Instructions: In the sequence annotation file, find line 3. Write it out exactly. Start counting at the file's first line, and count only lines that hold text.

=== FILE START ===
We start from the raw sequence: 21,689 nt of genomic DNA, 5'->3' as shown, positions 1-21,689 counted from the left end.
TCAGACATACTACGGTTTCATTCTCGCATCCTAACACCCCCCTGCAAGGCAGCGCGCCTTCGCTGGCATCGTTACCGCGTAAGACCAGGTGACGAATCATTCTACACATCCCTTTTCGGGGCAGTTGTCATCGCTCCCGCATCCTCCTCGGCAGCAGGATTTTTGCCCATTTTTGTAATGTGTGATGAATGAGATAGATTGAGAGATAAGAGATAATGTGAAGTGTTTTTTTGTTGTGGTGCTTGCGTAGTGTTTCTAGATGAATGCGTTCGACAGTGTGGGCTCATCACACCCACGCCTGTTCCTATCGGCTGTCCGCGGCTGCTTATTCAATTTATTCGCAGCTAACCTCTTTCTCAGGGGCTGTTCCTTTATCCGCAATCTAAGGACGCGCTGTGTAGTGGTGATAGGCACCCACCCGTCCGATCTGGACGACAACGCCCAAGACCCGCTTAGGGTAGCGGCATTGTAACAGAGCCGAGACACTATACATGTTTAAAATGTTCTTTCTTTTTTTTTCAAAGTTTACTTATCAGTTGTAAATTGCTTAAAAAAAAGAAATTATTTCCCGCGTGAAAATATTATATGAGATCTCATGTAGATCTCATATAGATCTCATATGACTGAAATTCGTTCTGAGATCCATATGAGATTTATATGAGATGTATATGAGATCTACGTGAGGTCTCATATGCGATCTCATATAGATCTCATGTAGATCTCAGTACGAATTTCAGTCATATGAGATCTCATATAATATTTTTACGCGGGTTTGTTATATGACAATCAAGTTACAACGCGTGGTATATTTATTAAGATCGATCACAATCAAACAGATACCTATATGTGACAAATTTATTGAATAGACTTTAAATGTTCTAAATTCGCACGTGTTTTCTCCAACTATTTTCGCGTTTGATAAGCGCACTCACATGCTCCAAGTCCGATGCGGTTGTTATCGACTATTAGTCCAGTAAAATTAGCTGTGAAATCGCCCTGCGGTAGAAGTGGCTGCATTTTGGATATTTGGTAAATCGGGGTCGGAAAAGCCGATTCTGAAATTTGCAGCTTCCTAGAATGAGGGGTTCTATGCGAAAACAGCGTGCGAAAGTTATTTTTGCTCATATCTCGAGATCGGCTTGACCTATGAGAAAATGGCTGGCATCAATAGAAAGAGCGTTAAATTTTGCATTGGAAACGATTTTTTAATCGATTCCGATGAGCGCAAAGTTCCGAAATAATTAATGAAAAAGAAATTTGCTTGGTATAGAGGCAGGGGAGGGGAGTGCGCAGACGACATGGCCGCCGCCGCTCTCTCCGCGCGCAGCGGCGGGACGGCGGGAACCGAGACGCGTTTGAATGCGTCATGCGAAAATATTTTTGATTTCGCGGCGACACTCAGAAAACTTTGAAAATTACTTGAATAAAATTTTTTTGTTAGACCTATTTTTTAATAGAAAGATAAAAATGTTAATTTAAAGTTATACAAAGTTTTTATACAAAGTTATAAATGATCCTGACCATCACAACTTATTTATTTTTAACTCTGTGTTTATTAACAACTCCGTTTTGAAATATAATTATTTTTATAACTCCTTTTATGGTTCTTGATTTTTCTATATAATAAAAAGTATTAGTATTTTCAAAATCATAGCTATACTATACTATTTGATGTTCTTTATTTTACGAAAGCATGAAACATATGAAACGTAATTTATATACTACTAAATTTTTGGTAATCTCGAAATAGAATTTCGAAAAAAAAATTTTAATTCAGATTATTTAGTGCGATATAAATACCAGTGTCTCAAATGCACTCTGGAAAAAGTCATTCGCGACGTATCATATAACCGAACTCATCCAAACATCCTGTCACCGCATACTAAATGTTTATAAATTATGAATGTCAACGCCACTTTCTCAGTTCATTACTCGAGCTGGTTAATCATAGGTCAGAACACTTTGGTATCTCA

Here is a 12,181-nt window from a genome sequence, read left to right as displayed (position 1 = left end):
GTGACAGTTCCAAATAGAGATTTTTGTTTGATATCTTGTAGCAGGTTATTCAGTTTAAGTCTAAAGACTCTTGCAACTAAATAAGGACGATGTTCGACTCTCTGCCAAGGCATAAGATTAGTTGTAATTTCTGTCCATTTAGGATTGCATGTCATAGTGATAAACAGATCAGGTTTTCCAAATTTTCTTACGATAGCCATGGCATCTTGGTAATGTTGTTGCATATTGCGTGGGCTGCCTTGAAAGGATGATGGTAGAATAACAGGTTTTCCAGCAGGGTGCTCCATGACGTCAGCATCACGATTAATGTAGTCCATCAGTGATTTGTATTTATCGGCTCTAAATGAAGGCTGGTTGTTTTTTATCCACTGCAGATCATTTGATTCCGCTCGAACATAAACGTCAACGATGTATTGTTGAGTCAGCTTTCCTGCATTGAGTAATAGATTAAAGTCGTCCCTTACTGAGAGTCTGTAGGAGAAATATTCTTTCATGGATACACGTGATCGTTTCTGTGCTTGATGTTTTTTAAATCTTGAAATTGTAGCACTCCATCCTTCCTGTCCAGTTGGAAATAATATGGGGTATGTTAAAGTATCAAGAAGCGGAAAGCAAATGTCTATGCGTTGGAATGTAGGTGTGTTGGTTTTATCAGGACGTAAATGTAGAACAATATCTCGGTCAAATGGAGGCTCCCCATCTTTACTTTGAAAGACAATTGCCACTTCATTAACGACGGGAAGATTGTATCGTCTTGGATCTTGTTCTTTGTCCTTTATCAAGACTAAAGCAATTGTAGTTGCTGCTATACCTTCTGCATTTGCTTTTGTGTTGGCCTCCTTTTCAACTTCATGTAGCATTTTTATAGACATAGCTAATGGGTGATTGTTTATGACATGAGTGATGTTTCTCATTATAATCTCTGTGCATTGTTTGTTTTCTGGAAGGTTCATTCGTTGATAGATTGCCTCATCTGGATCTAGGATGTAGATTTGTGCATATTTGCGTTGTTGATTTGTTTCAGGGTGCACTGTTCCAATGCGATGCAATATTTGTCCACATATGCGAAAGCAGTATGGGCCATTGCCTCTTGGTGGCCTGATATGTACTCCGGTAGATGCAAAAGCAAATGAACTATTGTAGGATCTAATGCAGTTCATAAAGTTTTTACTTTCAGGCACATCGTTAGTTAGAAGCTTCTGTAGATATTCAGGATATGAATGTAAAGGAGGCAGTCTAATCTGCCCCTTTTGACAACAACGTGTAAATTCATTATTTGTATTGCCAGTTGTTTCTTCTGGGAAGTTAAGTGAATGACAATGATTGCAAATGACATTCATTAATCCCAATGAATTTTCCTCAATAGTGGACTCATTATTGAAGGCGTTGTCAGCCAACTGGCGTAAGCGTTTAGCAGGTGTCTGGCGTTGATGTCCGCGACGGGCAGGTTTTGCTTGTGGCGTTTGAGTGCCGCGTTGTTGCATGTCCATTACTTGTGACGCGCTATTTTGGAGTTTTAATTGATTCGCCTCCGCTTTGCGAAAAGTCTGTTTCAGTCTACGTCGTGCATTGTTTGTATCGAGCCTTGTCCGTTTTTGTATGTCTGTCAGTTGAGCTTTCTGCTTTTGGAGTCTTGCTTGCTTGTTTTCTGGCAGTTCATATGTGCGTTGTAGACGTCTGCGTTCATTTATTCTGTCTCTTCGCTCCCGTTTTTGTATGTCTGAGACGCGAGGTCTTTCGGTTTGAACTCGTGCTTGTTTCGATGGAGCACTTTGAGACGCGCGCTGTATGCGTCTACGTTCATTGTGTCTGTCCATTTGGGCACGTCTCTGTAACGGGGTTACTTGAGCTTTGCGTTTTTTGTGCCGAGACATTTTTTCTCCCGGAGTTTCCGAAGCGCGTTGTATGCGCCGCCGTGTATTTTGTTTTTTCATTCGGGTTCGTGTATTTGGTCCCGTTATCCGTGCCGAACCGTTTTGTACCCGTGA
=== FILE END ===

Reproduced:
Here is a 12,181-nt window from a genome sequence, read left to right as displayed (position 1 = left end):